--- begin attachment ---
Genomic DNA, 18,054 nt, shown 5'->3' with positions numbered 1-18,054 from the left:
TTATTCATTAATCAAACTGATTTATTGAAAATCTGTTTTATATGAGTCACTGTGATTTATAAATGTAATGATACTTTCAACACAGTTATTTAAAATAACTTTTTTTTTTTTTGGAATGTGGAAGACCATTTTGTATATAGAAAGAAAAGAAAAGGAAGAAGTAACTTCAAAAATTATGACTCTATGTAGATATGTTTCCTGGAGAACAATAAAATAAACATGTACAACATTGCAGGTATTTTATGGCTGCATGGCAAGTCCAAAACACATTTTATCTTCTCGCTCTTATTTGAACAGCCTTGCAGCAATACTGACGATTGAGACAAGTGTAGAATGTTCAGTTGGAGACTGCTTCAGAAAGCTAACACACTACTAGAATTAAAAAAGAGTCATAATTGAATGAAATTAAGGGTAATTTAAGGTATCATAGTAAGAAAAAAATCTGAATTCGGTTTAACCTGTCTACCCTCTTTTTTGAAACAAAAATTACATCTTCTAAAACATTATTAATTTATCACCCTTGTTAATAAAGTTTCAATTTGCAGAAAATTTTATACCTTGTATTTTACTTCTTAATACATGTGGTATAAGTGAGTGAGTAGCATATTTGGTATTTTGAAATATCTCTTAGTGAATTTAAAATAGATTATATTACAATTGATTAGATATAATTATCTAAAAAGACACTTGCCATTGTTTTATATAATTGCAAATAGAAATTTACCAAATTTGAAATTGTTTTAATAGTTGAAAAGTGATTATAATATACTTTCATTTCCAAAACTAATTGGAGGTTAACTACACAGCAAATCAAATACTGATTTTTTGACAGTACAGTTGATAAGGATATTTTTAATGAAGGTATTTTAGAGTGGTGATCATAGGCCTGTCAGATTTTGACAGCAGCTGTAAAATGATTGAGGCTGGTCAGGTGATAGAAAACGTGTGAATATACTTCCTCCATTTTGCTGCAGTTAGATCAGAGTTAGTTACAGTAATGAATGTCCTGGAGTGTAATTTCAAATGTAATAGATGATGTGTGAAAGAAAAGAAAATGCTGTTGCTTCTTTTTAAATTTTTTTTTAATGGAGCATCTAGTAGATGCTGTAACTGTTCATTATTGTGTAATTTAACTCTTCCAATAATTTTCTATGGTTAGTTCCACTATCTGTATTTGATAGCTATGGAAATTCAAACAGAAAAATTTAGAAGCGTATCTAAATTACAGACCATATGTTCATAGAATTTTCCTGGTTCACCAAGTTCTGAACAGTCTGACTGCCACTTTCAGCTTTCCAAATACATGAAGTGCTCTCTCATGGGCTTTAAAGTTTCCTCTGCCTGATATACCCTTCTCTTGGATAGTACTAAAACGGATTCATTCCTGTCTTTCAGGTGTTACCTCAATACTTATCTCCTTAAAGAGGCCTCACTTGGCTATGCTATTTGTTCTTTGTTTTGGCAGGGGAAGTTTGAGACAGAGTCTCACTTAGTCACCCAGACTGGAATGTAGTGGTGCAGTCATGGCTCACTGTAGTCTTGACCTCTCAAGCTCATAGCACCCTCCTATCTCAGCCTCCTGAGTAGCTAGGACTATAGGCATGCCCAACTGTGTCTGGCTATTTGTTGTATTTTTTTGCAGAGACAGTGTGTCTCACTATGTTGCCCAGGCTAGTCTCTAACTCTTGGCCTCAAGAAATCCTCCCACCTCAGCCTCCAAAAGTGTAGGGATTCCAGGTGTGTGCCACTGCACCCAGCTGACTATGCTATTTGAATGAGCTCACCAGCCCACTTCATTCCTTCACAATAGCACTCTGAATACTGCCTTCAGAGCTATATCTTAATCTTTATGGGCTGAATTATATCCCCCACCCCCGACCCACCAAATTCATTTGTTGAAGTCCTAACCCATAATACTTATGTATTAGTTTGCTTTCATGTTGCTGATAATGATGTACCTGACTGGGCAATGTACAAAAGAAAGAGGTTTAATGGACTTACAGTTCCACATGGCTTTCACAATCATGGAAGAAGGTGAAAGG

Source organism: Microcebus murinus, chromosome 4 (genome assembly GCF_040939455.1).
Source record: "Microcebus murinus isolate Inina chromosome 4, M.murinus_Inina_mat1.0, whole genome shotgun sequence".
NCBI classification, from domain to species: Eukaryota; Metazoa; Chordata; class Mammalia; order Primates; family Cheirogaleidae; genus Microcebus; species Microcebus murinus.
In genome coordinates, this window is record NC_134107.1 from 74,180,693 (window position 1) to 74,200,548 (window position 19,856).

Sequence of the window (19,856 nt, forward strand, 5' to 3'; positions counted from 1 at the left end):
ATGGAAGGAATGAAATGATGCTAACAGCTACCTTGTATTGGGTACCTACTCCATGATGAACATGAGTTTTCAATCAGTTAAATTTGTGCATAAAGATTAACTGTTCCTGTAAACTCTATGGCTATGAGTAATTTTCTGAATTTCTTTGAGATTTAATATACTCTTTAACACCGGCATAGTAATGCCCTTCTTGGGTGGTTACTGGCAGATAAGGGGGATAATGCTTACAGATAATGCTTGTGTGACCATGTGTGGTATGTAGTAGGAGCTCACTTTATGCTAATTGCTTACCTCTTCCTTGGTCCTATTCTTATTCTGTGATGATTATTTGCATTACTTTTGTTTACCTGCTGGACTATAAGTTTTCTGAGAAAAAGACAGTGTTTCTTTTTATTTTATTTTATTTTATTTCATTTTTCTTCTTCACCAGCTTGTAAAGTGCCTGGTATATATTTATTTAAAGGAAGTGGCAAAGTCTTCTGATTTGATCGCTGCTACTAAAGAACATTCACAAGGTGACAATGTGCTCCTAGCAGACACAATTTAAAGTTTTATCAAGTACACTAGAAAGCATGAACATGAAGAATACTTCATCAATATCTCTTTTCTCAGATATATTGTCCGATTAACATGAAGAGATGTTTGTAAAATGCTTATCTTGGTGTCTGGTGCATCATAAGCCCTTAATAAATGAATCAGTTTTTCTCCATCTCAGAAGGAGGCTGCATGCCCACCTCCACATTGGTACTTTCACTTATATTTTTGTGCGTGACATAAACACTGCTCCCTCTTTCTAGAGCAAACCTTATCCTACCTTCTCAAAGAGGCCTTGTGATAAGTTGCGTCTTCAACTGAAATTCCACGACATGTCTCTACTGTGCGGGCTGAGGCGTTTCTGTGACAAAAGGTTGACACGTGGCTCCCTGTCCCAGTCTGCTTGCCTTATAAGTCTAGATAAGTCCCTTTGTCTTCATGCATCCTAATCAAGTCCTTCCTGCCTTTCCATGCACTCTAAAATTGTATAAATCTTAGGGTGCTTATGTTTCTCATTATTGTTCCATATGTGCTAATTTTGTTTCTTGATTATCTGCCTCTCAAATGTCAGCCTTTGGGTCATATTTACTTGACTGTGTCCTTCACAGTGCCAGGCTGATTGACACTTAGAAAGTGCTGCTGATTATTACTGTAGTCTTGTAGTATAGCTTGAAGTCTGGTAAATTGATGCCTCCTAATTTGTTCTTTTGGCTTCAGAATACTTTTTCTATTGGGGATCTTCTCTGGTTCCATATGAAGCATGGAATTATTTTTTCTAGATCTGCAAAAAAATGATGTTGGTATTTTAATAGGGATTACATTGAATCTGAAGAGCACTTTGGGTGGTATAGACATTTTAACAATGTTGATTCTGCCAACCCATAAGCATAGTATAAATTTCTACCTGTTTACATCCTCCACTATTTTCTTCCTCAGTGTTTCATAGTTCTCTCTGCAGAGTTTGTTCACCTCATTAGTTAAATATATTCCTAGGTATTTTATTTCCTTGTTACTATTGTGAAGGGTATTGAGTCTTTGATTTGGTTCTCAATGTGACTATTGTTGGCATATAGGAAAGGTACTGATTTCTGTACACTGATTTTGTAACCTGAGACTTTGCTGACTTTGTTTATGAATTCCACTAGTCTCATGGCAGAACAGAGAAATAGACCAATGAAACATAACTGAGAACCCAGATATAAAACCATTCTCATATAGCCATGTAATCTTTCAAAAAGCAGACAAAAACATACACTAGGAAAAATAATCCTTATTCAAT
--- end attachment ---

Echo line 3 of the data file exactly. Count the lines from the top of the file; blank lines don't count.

Source organism: Microcebus murinus, chromosome 4 (genome assembly GCF_040939455.1).